I can work with them to solve a problem directly, or find the answers for them without them having to get passed around. I know when I call up to get answers or solutions it can be frustrating to get passed around from one person to another.”
Is there anything else you would tell a new project manager?
“Ensure that you are asking questions daily. There is a lot of information to learn and if you don’t ask when you have questions people will assume that you know and understand the information and tasks that have been delegated to you.
If you’re not sure about acronyms or other shop talk, say so. Don’t be scared to ask questions, you need to make sure you understand everything.”
So there you have it – Ken’s story, a year later. Without blowing up his ego too much, he’s done a superb job. What he didn’t tell you is that several of our contracts were coming to a close and needed bridging, and his relationship skills with the customer saved TAPE a lot of problems that would or could have surfaced.
This is a guest post by Tonya Saunders of Mid-Tier Advocacy, Inc.
On September 14, 2015, the SBA published the final rule to establish the procedures whereby Federal agencies may award sole source contracts to WOSBs and EDWOSBs.
Under the rule, a contracting officer may award a sole source contract to a WOSB or EDWOSB where:
(1) the firm is a responsible contractor and the contracting officer does not have a reasonable expectation that two or more EDWOSBs or WOSBs (as the case may be) will submit offers;
(2) the anticipated award price of the contract (including options) will not exceed $6.5 million for manufacturing or $4 million for any other contract; and
(3) in the estimation of the contracting officer, award can be made at a fair and reasonable price.
This rule will become effective on October 14, 2015, 30 days after its publication in the Federal Register.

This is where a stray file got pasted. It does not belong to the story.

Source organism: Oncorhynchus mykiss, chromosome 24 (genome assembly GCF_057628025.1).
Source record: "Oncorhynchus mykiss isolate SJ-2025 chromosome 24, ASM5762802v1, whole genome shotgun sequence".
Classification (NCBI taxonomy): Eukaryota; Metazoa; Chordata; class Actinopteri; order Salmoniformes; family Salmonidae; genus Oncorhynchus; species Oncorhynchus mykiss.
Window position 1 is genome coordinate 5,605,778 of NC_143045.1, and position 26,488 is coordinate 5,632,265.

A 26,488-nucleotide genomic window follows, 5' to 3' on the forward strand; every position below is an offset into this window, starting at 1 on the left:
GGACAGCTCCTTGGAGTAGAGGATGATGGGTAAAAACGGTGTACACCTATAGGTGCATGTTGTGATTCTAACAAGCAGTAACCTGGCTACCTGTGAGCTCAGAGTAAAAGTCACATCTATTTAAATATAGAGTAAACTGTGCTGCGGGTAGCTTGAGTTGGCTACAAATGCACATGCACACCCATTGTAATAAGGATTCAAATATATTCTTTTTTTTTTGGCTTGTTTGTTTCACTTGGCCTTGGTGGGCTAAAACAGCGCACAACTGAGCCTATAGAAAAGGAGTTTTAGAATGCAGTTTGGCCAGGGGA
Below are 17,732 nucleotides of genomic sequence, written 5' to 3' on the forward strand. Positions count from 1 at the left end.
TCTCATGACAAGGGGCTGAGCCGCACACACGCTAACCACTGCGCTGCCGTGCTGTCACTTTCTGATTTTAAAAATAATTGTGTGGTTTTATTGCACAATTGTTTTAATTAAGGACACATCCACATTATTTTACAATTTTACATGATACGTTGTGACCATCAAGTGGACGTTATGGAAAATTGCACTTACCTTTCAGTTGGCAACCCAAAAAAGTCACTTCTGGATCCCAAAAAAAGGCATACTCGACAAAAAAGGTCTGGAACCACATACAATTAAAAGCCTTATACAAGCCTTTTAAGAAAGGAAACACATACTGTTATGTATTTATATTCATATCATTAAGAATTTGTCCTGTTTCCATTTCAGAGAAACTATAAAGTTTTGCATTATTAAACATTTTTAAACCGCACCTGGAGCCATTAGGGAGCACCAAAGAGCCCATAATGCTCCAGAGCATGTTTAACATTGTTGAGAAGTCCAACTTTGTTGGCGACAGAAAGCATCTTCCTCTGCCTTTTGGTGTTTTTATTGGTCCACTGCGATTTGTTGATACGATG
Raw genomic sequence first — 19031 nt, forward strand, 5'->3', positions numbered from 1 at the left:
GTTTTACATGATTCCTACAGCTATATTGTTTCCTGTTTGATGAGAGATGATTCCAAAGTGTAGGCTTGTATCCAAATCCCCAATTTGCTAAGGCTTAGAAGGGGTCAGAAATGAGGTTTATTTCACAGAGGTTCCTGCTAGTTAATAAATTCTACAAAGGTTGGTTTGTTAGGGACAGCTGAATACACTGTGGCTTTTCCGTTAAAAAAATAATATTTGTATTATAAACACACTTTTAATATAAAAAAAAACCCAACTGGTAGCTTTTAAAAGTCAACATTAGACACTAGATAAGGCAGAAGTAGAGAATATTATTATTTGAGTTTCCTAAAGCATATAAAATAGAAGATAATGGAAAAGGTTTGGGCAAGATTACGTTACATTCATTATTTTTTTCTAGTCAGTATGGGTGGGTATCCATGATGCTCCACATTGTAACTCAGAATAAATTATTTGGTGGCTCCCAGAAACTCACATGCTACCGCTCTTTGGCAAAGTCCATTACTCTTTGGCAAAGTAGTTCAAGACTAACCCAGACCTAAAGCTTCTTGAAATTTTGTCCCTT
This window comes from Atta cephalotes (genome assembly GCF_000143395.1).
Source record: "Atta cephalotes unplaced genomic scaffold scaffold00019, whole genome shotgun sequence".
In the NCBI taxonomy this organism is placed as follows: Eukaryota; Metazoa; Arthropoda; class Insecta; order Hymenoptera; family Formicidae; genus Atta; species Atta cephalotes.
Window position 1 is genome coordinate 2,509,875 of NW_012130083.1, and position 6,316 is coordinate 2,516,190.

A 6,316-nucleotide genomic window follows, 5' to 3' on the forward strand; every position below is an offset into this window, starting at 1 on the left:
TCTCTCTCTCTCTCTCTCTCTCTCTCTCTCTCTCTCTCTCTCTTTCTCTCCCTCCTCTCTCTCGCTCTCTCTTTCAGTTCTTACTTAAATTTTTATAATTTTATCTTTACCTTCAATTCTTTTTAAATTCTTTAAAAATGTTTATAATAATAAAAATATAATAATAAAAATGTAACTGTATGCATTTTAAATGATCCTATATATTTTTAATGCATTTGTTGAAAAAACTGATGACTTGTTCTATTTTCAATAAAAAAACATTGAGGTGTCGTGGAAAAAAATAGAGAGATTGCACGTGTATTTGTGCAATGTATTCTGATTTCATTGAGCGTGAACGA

The final rule represents the next step in creating parity among the set-aside programs. WOSBs and EDWOSBs are now on equal footing with HUBZone and Service Disabled Veteran Owned Small Businesses eligible for sole source contracts.
In addition to putting the WOSB Program on a level playing field with other SBA government contracting programs with sole source authority, it provides an additional, needed tool for agencies to meet the statutorily mandated 5% prime contracting goal for WOSBs.
Congress, through the 2015 NDAA, made several changes/updates to the WOSB/EDWOSB majority-women-owned small business set-aside program. These changes included:
(1) Ending the self-certification option (self-certification has brought about a high level of ineligible firms receiving contracts intended for WOSB/EDWOSB firms) and requiring that firms be certified as a WOSB or EDWOSB by a federal agency, a state government, SBA, or a national certifying entity approved by the SBA.
(2) Adding sole source authority to the program (for contracts that do not exceed $4M/$6.5M for manufacturing contracts).
(3) Completing a study by January 2, 2016 to update eligible industries for the program.
Self-certification not addressed…yet
As explained in the proposed rule, SBA recognized that the new certification requirement for WOSBs would require a more prolonged rulemaking.
Because SBA did not want to delay the implementation of the WOSB sole source authority by combining it with the new certification requirement, SBA did not propose any changes to implement the certification requirement but rather indicated that it would do so through a separate future rulemaking.